Chloe Domaradzki, born in 1998, is the current president of the Model WTO. Her prospects after finishing the Bachelor's Degree in International Affairs at the University of St.Gallen (Switzerland) are studying a Masters in International Development and pursuing a career in a development bank or in the development department of an international organization.
What has brought you to be President of the Model WTO for 2019?
I had participated in the previous edition as a Chair of one of the six committees, and it was a very memorable and exciting experience for me and all of those who participated. Therefore, I was inspired to try and replicate this experience for other students in this year’s Model WTO conference.
In which way has the participation in the Model WTO enriched you personally and professionally? Do you think that being the President of the Model WTO 2019 will pave you the way for new opportunities in the future?
Before I started, I had only limited practical experience in leadership or event management. However, I knew that this position would provide me with an excellent opportunity for personal and professional development, so I decided to take on the challenge.
I am happy that I made that decision, as I have had many incredible opportunities throughout the last year. Model WTO has enabled me to develop my leadership and communication skills and has provided me with the chance to get to know many people in various professional fields with incredible backgrounds.
In short, I can easily say that my role as President of Model WTO 2019 has been beneficial to shaping my future career, overall, I think the most important thing that I have learned from this experience is that you should never decline a challenge just because it might seem intimidating. Just go for it!
According to your opinion, which is the role of young decision-makers in shaping the future of global affairs? What would you say to them to get them more engaged in international matters?
One thing I would say is not to underestimate the influence that you have as an individual; the role of young decision-makers like ourselves is crucial. We are, as one would say, leaders of tomorrow. Therefore, projects like Model WTO, Model United Nations, and Moot Court create an opportunity for young people in various fields of study to familiarise ourselves with what is currently happening in the world and provides us with a platform to discuss, debate, and exchange ideas. These kind of environments help us, as future decision-makers, to realise and understand what kind of impact we could have, making us more aware of how significant we are in shaping our future.
“The role of young decision-makers is crucial”
Which are your perspectives about the improvement of the WTO’s functioning through a reform that emerges today more necessary than ever before?
Although the General Agreement on Tariffs and Trade (GATT) was enforced in 1947, the World Trade Organisation has only existed since 1995. Almost 25 years later, the rules that have governed the WTO, including the GATT, no longer function as effectively as they used to, and the issues that have developed accordingly can no longer be ignored. Furthermore, with new issue areas such as e-commerce becoming more and more relevant, the modernisation of the WTO is becoming increasingly necessary, as international trade can no longer function under the same conditions as it did in 1995, and it must make the required changes to adapt itself appropriately.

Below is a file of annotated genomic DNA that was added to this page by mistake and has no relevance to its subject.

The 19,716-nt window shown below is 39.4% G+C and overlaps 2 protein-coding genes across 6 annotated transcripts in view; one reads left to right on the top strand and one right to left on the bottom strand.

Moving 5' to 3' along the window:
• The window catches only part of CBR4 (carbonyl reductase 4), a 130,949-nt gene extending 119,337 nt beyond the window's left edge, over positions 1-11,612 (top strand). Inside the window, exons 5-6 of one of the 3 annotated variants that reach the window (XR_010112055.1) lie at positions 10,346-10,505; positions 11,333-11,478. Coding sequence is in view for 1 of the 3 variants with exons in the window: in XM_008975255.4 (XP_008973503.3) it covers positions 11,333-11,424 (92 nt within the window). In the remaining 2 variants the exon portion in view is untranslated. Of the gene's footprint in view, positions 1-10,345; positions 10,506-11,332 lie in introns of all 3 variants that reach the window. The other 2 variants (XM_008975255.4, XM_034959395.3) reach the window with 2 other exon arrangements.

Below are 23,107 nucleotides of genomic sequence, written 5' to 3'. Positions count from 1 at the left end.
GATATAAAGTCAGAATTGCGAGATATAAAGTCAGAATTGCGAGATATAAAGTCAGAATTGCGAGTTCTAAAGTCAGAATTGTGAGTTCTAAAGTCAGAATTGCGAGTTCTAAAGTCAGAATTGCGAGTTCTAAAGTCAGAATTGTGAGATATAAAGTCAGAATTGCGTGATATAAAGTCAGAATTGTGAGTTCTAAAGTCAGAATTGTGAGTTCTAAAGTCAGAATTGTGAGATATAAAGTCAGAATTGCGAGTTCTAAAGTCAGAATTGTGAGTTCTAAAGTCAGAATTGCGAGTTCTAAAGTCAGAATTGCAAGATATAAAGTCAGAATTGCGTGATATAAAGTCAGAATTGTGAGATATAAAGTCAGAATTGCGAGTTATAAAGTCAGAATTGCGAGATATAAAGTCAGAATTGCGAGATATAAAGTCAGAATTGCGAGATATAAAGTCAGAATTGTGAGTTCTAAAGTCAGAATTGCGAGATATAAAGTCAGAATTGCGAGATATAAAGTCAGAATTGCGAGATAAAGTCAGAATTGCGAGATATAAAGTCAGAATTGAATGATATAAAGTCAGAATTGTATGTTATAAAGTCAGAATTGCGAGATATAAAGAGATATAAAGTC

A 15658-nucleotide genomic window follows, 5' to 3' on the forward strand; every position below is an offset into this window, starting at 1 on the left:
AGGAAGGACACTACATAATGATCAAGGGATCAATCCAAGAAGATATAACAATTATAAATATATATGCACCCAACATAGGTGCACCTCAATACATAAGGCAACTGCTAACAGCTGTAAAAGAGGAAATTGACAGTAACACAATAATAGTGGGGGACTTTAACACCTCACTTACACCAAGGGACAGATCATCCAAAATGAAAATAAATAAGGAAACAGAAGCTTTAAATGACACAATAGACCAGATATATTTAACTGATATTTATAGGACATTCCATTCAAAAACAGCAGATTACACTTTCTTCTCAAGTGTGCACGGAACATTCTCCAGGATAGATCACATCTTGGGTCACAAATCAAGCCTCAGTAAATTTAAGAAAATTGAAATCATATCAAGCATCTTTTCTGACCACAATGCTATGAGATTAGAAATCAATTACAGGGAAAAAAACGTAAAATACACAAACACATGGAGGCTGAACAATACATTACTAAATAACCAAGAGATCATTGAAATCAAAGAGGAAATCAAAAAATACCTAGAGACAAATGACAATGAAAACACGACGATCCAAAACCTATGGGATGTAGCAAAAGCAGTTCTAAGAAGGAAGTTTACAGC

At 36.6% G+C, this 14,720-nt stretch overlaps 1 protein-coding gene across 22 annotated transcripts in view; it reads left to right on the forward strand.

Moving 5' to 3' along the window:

Will the EU elections impact its position as a leader in WTO reforms?
I believe that the EU’s positions as one of the pioneers for the WTO reform will not be explicitly influenced by the European Parliamentary elections. The reform encompasses a large number of areas within the WTO, such as transparency, negotiation rules, and member classification. While the prospect of more nationalist economic strategy under the newly elected European Parliament may be likely, this is just one small aspect of international trade. Although the EU’s role in leading the reform in the other issue areas may not be compromised, an increase in protectionist trade policy may reduce their legitimacy as a leader in the WTO reform in the eyes of the other Member States in the WTO.
Although a massive change in the colours of the hemicycle is not expected, could the new composition have an impact on the WTO? And on the upcoming Model WTO?
On the contrary, I believe that a significant change in the political party representation in the European Parliament is quite likely, given the rise in populism around Europe. If the polls are correct, and if this results in a more nationalistic economic strategy, this could cause an increase in protectionism. But, this is not out of the ordinary; the US has steadily increased its level of protectionism, even before the Trump administration, and this seems to be a typical pattern emerging globally in response to globalisation and free trade, and the disadvantages that had come with it. Since global free trade is essentially the primary purpose of the WTO, this could impact its functioning indefinitely. It will be interesting to see how this unfolds once the results from the EU election are published.
In terms of how the election will influence the upcoming Model WTO conferences, it doesn’t really affect how we function, as we are situated in Switzerland, a European country that is quite well-known for not being part of the European Union. However, I think that it might influence what the topic of our future conferences will be, especially if the global trend towards protectionism persists.
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